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I work with new programmers a lot in my day job. The PATH variable in Unix (and Windows to a degree) is a source of huge confusion.

  1. If you run a program and get x: command not found, it's not clear to newbies why the command was not found or where the terminal was looking. Especially if you just downloaded or installed something and expect that it should run.

  2. You can add things to your PATH with export PATH=blah:$PATH and things start working, then the changes are gone the next time you boot up your computer and it's not clear what broke or how to fix it (remember, when you are getting started you get a ton of errors and try a ton of different things to fix them, with varying degrees of success).

  3. Relative file paths (eg ./, tests/executable) are not solid concepts for newbies, and any tutorials that reference relative file paths and are run from the wrong relative location will fail.

  4. The whole idea that the first argument in a command is the executable, lives somewhere in the filesystem, and can be retrieved with a command like which is not intuitive, and could use some explanation.

I've done some searching on SO and on Google and haven't found a great, canonical answer to these questions that's directed at newbies. I would love it if Stackoverflow could host the answer to all of these questions in one place. I did ask the question: What is the Unix PATH variable and how do I add to it? and it's getting downvoted to hell.

Would appreciate your thoughts.

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@AzizShaikh - That's a great point, and you should post that as an answer. –  jmort253 Dec 11 '12 at 8:38
    
Hi Kevin, as an aside, if the question gets closed, go ahead and edit it anyway and then flag it for moderator attention. Good luck! :) –  jmort253 Dec 11 '12 at 8:43
    
Related: Should SO host howto-style writeups after all? –  Pëkka Dec 11 '12 at 13:48

4 Answers 4

I did ask the question: What is the Unix PATH variable and how do I add to it? and it's getting downvoted to hell.

The details and context that you have added in this post (on Meta Stack Overflow) should have been added to your question on Stack Overflow. In 30 minutes you got just 2 downvotes, reason being that the post seems like that you have not done any research. Edit your post and add details. You've got 4 detailed answers by now.

More importantly, keep in mind that Stack Overflow is not a tutorial site but rather Q&A site for well-defined and specific programming questions. From your comment: I want something I can link new command line users to it seems like you are trying to build a FAQ of sort about PATH variable.

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Stack Overflow gets a ton of questions per day, and many are low quality questions or questions where the motivation for asking is not very clear.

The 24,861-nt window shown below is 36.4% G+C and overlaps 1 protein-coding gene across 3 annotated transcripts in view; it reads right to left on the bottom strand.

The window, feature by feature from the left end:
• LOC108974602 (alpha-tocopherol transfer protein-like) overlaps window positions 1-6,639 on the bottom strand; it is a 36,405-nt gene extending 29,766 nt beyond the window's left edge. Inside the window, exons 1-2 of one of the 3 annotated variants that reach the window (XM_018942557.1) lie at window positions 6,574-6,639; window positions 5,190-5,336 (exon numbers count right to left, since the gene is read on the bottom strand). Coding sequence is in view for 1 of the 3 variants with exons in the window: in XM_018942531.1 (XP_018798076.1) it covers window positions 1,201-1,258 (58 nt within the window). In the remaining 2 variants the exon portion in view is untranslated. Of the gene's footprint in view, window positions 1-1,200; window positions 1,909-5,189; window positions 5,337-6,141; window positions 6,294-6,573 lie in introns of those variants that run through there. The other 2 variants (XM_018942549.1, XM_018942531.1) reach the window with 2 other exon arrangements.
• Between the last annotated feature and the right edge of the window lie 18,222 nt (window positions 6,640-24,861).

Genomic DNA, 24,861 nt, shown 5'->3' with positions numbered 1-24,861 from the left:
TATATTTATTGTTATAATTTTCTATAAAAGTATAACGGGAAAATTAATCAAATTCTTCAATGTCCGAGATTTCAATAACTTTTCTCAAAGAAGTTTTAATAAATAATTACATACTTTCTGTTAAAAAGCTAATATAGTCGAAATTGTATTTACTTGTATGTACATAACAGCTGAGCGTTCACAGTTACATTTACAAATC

Aziz makes a great point about how to prevent your legitimate question from being viewed as low quality, or at least manage the risk somewhat. Explain in the Stack Overflow post what you explained here! In this case, your research involved observing that new users continually stumble over the same roadblocks, and your research hasn't yielded a quality canonical answer, at least in your opinion.

As it stands, your question appears on the surface like one where no research was done, and these questions are generally hard to answer because the askers that don't put in effort will typically keep trying to ask more and more follow up questions in the comments, which tend to drain those kind souls who simply wish to help others. So many users tend to avoid these types of questions so they don't become the victim of a help vampire.

Again, I don't think that describes you or your intention, but that's how it may have been perceived.

So, edit your question to make the problem crystal clear. Explain why you are asking, and be sure to present it as a problem that needs to be solved. Just try to avoid making the question too broad or turning it into a "list-of" scenario.

With that said, I can't guarantee your edits will make this a constructive question, but this will surely help. Good luck! :)

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+1 for "help vampire" alone :) –  trojanfoe Dec 11 '12 at 11:20

I have a problem with this question being asked on stackoverflow.com given setting $PATH is something a non-programmer would frequently want to do. I think the question belongs on one of the non-programmer sites.

I understand that $PATH relates to the UNIX shell which can be considered a programming language, but most of the time the shell is used interactively, and not for scripting, and in fact all of the examples cited in the question relate to interactive use.

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The problem is that some "new" programmers have no clue about life beyond the IDE. A solution is th let them work command line only for a few days/weeks, that will teach them a lot. And of course:

  • use simple text editors without syntax highlighting
  • make files
  • no integrated debuggers

Hard yes, but you learn fast and you know more about the inner workings which will prove invaluable for the remainder of your professional life.

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